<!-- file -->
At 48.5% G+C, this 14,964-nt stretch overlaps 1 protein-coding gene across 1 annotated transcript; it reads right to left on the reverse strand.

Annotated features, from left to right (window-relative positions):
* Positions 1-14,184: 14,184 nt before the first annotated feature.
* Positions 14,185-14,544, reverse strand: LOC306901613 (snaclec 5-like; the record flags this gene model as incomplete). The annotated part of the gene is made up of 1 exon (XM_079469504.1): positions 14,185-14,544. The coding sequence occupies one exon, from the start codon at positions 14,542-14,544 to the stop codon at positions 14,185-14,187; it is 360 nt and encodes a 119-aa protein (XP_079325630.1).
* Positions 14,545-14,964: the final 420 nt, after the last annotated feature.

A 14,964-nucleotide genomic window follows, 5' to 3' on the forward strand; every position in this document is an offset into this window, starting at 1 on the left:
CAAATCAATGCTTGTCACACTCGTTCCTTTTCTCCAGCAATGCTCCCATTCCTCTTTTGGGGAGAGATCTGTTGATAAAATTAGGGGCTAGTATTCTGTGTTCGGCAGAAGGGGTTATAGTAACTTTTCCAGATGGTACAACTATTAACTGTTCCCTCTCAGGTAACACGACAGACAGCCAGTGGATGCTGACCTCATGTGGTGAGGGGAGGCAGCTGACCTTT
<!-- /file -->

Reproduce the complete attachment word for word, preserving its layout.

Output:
At 48.5% G+C, this 14,964-nt stretch overlaps 1 protein-coding gene across 1 annotated transcript; it reads right to left on the reverse strand.

Annotated features, from left to right (window-relative positions):
* Positions 1-14,184: 14,184 nt before the first annotated feature.
* Positions 14,185-14,544, reverse strand: LOC306901613 (snaclec 5-like; the record flags this gene model as incomplete). The annotated part of the gene is made up of 1 exon (XM_079469504.1): positions 14,185-14,544. The coding sequence occupies one exon, from the start codon at positions 14,542-14,544 to the stop codon at positions 14,185-14,187; it is 360 nt and encodes a 119-aa protein (XP_079325630.1).
* Positions 14,545-14,964: the final 420 nt, after the last annotated feature.

A 14,964-nucleotide genomic window follows, 5' to 3' on the forward strand; every position in this document is an offset into this window, starting at 1 on the left:
CAAATCAATGCTTGTCACACTCGTTCCTTTTCTCCAGCAATGCTCCCATTCCTCTTTTGGGGAGAGATCTGTTGATAAAATTAGGGGCTAGTATTCTGTGTTCGGCAGAAGGGGTTATAGTAACTTTTCCAGATGGTACAACTATTAACTGTTCCCTCTCAGGTAACACGACAGACAGCCAGTGGATGCTGACCTCATGTGGTGAGGGGAGGCAGCTGACCTTT